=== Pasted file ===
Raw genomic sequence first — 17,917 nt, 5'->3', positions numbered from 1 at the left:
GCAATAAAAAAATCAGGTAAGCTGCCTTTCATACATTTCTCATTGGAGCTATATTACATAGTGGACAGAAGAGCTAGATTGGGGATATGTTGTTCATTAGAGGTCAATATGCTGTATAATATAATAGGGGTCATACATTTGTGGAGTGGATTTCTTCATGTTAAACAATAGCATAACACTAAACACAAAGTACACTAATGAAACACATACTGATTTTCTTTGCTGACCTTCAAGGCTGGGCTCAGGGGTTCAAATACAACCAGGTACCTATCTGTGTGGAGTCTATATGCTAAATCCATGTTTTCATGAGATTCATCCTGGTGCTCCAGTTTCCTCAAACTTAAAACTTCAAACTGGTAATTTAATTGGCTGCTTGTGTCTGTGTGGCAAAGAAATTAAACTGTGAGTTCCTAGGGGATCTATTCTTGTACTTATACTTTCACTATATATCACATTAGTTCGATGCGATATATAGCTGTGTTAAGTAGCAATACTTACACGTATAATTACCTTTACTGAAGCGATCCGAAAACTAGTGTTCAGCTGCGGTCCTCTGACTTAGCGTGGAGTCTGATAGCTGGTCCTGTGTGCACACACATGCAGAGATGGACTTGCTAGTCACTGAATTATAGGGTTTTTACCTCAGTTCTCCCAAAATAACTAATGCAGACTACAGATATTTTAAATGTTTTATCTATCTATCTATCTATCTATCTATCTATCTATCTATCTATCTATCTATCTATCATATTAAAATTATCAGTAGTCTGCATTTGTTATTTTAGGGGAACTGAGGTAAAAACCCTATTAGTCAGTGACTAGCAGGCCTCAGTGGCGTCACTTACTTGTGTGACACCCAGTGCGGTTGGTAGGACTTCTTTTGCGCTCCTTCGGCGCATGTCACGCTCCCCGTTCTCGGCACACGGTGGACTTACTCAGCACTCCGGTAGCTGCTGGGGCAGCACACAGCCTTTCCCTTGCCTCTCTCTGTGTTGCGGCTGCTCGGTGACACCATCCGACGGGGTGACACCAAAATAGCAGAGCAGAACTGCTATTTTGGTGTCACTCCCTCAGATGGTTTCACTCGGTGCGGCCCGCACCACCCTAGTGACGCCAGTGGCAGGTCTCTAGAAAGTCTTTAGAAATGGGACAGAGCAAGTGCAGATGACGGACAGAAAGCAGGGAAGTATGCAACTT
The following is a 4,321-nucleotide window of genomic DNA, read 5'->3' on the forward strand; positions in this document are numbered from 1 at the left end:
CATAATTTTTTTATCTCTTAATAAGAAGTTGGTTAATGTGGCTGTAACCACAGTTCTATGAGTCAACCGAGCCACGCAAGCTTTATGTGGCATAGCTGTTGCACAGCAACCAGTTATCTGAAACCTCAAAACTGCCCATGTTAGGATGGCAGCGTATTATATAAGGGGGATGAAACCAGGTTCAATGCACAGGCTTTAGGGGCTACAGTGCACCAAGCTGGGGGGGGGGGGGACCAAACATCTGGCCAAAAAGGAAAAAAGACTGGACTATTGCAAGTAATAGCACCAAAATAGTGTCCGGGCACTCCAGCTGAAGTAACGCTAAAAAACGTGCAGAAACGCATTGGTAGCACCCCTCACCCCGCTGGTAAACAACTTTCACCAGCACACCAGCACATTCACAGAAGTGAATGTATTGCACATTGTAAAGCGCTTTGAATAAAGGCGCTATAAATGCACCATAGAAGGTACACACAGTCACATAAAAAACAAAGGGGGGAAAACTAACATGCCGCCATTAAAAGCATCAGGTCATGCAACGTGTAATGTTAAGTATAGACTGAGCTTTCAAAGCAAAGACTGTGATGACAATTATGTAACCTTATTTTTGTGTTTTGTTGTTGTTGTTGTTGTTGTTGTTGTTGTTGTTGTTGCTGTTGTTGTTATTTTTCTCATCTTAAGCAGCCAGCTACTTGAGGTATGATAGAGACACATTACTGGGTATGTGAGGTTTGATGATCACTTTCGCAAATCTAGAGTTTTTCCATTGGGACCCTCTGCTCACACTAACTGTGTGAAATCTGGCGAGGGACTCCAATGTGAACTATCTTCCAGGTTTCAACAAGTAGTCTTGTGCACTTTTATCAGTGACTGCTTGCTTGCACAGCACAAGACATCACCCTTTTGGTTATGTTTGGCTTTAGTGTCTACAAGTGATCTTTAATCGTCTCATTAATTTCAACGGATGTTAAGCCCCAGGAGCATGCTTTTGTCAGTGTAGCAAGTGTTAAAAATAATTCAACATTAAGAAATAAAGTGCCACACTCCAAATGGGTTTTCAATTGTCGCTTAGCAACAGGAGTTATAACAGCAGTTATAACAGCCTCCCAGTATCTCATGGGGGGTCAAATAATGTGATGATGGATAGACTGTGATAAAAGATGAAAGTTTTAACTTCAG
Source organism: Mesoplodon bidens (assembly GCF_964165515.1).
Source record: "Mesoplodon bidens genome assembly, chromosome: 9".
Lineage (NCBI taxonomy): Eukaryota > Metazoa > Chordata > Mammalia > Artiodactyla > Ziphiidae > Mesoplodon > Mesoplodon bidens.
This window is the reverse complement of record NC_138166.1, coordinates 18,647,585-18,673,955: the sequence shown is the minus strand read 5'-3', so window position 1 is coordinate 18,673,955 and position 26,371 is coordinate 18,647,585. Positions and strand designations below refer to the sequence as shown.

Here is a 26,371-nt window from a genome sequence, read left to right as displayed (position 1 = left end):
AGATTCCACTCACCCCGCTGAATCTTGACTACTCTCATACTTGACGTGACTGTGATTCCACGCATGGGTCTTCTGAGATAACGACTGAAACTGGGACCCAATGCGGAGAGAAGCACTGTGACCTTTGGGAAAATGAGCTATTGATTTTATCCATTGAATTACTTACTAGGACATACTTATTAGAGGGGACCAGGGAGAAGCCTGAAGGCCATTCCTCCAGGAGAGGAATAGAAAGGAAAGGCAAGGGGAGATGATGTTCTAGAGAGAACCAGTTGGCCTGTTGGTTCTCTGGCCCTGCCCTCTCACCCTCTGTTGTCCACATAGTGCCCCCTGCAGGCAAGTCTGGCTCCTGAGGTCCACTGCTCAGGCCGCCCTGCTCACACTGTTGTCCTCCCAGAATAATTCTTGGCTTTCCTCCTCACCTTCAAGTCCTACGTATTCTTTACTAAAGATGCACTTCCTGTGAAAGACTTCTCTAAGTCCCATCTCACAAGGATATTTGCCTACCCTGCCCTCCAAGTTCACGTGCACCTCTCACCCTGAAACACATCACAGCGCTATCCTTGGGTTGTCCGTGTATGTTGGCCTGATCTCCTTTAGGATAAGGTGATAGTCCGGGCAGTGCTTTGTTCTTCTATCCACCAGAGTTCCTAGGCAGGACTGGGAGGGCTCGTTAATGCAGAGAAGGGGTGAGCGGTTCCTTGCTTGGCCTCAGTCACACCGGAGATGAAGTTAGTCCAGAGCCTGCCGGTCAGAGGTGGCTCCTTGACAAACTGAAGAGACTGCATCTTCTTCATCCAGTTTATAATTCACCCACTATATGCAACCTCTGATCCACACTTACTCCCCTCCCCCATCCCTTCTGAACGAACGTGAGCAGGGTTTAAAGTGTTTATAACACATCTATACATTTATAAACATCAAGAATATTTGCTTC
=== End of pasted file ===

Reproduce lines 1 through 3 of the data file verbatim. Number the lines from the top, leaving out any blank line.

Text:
Raw genomic sequence first — 17,917 nt, 5'->3', positions numbered from 1 at the left:
GCAATAAAAAAATCAGGTAAGCTGCCTTTCATACATTTCTCATTGGAGCTATATTACATAGTGGACAGAAGAGCTAGATTGGGGATATGTTGTTCATTAGAGGTCAATATGCTGTATAATATAATAGGGGTCATACATTTGTGGAGTGGATTTCTTCATGTTAAACAATAGCATAACACTAAACACAAAGTACACTAATGAAACACATACTGATTTTCTTTGCTGACCTTCAAGGCTGGGCTCAGGGGTTCAAATACAACCAGGTACCTATCTGTGTGGAGTCTATATGCTAAATCCATGTTTTCATGAGATTCATCCTGGTGCTCCAGTTTCCTCAAACTTAAAACTTCAAACTGGTAATTTAATTGGCTGCTTGTGTCTGTGTGGCAAAGAAATTAAACTGTGAGTTCCTAGGGGATCTATTCTTGTACTTATACTTTCACTATATATCACATTAGTTCGATGCGATATATAGCTGTGTTAAGTAGCAATACTTACACGTATAATTACCTTTACTGAAGCGATCCGAAAACTAGTGTTCAGCTGCGGTCCTCTGACTTAGCGTGGAGTCTGATAGCTGGTCCTGTGTGCACACACATGCAGAGATGGACTTGCTAGTCACTGAATTATAGGGTTTTTACCTCAGTTCTCCCAAAATAACTAATGCAGACTACAGATATTTTAAATGTTTTATCTATCTATCTATCTATCTATCTATCTATCTATCTATCTATCTATCTATCTATCATATTAAAATTATCAGTAGTCTGCATTTGTTATTTTAGGGGAACTGAGGTAAAAACCCTATTAGTCAGTGACTAGCAGGCCTCAGTGGCGTCACTTACTTGTGTGACACCCAGTGCGGTTGGTAGGACTTCTTTTGCGCTCCTTCGGCGCATGTCACGCTCCCCGTTCTCGGCACACGGTGGACTTACTCAGCACTCCGGTAGCTGCTGGGGCAGCACACAGCCTTTCCCTTGCCTCTCTCTGTGTTGCGGCTGCTCGGTGACACCATCCGACGGGGTGACACCAAAATAGCAGAGCAGAACTGCTATTTTGGTGTCACTCCCTCAGATGGTTTCACTCGGTGCGGCCCGCACCACCCTAGTGACGCCAGTGGCAGGTCTCTAGAAAGTCTTTAGAAATGGGACAGAGCAAGTGCAGATGACGGACAGAAAGCAGGGAAGTATGCAACTT
The following is a 4,321-nucleotide window of genomic DNA, read 5'->3' on the forward strand; positions in this document are numbered from 1 at the left end: